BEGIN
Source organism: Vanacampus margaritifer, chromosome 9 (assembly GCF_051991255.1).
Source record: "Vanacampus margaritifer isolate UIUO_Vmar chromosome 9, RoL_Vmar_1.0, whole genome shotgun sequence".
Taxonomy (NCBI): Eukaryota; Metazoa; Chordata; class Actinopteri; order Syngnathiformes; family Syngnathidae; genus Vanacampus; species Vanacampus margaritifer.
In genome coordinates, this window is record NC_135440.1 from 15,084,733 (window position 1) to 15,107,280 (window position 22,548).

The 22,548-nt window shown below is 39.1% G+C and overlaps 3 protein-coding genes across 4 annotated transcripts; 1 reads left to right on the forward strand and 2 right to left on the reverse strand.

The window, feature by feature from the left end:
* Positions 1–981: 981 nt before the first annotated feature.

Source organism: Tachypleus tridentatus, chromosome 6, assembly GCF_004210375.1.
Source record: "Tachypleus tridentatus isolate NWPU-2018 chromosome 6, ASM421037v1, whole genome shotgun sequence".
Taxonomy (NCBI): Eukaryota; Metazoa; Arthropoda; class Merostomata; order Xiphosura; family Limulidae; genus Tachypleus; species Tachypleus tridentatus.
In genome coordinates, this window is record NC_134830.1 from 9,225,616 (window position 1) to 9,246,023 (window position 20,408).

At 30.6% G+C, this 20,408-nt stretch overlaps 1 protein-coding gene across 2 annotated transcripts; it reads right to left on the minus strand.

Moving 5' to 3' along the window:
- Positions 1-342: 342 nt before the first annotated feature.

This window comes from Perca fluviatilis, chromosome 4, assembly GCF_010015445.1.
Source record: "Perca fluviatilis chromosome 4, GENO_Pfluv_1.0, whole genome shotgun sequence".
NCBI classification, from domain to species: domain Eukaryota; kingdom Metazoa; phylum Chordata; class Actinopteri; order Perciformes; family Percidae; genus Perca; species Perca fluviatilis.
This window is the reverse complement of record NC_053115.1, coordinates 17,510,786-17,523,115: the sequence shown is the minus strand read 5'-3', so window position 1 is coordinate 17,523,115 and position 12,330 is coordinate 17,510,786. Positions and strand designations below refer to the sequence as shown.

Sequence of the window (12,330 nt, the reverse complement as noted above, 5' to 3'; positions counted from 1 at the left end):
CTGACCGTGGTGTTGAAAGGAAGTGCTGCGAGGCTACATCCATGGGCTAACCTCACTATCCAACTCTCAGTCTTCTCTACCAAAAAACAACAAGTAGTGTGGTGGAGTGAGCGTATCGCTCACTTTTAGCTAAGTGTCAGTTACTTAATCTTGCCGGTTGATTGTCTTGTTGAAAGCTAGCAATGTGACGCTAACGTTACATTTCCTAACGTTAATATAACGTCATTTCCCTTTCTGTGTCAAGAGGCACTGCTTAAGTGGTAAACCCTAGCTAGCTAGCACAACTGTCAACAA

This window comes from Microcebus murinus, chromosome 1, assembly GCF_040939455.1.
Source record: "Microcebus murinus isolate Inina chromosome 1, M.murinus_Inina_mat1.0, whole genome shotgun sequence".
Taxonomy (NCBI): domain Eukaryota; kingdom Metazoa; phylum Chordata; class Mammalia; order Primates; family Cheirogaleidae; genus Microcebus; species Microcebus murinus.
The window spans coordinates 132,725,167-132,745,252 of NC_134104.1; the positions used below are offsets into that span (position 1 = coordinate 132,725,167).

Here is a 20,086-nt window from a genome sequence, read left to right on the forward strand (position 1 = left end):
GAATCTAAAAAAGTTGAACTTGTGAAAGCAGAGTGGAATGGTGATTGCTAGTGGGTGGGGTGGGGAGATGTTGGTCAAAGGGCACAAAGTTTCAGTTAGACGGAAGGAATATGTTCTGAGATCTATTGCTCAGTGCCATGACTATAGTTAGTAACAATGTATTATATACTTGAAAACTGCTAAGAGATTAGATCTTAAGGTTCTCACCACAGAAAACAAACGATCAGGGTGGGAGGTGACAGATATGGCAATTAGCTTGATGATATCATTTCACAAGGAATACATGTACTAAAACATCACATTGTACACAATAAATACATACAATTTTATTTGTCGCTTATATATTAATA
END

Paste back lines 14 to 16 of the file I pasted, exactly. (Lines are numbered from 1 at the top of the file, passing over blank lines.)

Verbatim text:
- Positions 1-342: 342 nt before the first annotated feature.

This window comes from Perca fluviatilis, chromosome 4, assembly GCF_010015445.1.
Source record: "Perca fluviatilis chromosome 4, GENO_Pfluv_1.0, whole genome shotgun sequence".